Open Wheel: Observations, Rumors and Another Season of Indy/Champ Car Racing
29 January 2000
By David Treffer
Round 1 of the IRL's 10 race schedule for the year 2000 will hopefully get
underway today. Rain washed out Friday's qualifying session which in turn
caused the organizers to revert to last year's owners point standings for
the starting grid. Last year's champion Greg Ray will lead the field of 26
Contributing Editor, The Auto Channel
One of the concerns for the racers is the lack of seat-time for six of the rookies in the field. While the teams have had considerable practice time in December and January the concern over actual race traffic is one that will be watched in the early going.
The layout of the Disney track is not an easy one to master. The three turns are individually unique in degree of banking as well as entry and exit points. Learning to handle your car through each of the three turns is a time tested curve of experience. Learning to handle the three turns in traffic will be the ultimate teacher for the six rookies.
One of the drivers that a lot of people will be observing today is Al Unser, Jr. During the off-season Unser, Jr. reunited with car-owner Rick Galles. Jumping from the CART series to the upstart IRL has been viewed by some as the marquee driver that the IRL needs to build on. Just how much of an impact that Unser, Jr. will have on the IRL remains to be evaluated. None the less, having one of the most hallowed names in motorsports is cause for the IRL to be optimistic about the future.
The 2000 Indy/Champ Car season is going to be an interesting one to watch. Three CART teams have put together an IRL effort for the Indianapolis 500. The fact that three teams have made the jump is a promising sign that the two bodies might find some way to work with each other. The Indy 500 is the single most important day for anyone involved in the world of motorsports marketing. After reaching a TV ratings zenith in 1995, the ratings for the most fabled race in North America as well as Indy/Champ Car series' have been on a free-fall. Next year could be a make or break season for the TV ratings regarding open-wheel racing. NASCAR's gargantuan billion dollar TV deal split between FOX and NBC effectively shut out both CBS and ABC. The deal has left the two corporations with a large segment of sports TV programming needing to be filled. Rumors have been floating for weeks that ABC is going to be a central force in negotiating a settlement between the two series. Just how much influence ABC can exert will be revealed in the coming months.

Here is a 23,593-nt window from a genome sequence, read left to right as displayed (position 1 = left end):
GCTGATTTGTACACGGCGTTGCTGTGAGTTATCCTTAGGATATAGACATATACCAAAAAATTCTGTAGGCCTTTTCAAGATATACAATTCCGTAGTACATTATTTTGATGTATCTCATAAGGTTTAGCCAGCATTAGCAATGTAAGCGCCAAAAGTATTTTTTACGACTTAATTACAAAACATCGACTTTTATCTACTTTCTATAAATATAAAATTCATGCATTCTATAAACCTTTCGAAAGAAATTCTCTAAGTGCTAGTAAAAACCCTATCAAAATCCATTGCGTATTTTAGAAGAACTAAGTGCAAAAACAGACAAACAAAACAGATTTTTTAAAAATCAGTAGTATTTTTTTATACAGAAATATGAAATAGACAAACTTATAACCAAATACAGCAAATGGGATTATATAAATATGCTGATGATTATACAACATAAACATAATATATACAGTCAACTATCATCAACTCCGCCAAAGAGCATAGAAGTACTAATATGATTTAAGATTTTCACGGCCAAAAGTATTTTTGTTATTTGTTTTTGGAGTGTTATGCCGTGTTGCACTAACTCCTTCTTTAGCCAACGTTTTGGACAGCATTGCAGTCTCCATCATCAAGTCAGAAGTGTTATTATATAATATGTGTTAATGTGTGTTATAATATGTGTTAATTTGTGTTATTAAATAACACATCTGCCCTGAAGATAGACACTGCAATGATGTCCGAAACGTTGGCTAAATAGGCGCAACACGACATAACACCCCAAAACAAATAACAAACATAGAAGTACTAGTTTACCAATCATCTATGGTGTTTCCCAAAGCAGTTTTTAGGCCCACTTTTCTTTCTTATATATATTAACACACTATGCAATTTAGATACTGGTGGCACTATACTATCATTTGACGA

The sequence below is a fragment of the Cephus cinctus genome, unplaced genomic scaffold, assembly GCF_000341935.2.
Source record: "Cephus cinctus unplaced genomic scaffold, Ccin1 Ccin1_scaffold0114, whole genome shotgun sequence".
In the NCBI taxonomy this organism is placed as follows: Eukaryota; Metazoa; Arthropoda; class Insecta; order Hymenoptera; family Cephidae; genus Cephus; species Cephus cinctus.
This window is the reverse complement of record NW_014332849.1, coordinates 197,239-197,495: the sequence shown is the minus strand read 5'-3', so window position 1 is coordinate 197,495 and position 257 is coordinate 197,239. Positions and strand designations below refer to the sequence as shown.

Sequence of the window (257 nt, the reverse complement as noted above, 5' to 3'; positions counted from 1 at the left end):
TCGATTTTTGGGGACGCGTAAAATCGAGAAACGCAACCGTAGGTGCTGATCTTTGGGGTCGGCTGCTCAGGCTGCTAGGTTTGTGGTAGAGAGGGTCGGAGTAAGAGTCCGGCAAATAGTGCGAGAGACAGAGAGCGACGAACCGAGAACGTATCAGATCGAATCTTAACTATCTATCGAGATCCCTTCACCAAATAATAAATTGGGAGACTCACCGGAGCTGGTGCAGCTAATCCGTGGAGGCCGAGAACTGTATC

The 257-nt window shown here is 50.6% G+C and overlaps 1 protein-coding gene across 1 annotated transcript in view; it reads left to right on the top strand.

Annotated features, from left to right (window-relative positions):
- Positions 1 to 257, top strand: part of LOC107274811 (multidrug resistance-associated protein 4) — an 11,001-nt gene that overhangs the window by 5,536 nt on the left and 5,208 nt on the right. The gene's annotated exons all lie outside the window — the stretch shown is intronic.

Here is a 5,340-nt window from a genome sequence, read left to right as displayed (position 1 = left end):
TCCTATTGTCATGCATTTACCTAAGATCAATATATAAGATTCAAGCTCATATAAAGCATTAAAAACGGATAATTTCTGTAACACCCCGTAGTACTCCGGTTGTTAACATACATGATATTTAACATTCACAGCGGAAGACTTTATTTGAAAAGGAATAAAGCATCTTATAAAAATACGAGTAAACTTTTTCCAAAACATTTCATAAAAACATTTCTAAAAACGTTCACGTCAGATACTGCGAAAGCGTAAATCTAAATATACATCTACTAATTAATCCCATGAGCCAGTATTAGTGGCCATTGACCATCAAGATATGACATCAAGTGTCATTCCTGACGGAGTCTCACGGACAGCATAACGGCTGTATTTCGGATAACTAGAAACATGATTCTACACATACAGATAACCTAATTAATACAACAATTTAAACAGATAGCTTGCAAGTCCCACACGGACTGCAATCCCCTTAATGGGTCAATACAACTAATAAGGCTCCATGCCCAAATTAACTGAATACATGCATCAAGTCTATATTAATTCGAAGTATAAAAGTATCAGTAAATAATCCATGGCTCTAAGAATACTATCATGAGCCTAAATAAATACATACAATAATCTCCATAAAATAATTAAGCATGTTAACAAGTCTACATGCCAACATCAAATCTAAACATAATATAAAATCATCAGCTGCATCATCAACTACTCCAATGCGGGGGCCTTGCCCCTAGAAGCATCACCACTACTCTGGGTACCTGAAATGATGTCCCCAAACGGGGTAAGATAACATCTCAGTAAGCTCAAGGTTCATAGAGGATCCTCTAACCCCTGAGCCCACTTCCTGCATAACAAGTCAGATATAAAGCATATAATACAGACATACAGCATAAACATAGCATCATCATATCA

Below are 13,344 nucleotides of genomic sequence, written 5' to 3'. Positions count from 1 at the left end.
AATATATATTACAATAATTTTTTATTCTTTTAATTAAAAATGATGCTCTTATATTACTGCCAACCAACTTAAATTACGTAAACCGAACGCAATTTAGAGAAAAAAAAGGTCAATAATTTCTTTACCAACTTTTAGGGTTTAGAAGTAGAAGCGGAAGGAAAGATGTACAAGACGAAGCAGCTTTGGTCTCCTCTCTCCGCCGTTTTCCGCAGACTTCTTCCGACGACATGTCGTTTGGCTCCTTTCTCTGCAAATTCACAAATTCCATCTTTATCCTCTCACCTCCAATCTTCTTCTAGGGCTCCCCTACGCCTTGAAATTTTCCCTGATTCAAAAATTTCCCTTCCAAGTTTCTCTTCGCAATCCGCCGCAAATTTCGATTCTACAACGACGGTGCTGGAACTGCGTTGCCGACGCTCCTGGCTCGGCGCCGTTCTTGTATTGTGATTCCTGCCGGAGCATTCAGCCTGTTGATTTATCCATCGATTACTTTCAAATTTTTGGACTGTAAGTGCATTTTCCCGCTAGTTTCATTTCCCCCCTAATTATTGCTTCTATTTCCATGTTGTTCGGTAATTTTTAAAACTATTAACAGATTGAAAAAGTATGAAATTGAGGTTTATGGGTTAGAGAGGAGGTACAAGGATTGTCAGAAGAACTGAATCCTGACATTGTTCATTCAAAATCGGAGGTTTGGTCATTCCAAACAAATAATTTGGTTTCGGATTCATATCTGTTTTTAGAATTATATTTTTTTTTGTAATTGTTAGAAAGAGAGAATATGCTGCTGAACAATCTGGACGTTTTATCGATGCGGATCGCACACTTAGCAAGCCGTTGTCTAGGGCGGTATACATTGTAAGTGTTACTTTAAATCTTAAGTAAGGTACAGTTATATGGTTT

So another motorsport season is upon us. Unfortunately the two open-wheel series are still at loggerheads. When and if the two can re-unite is the $64,000 question that no one seems to want to answer.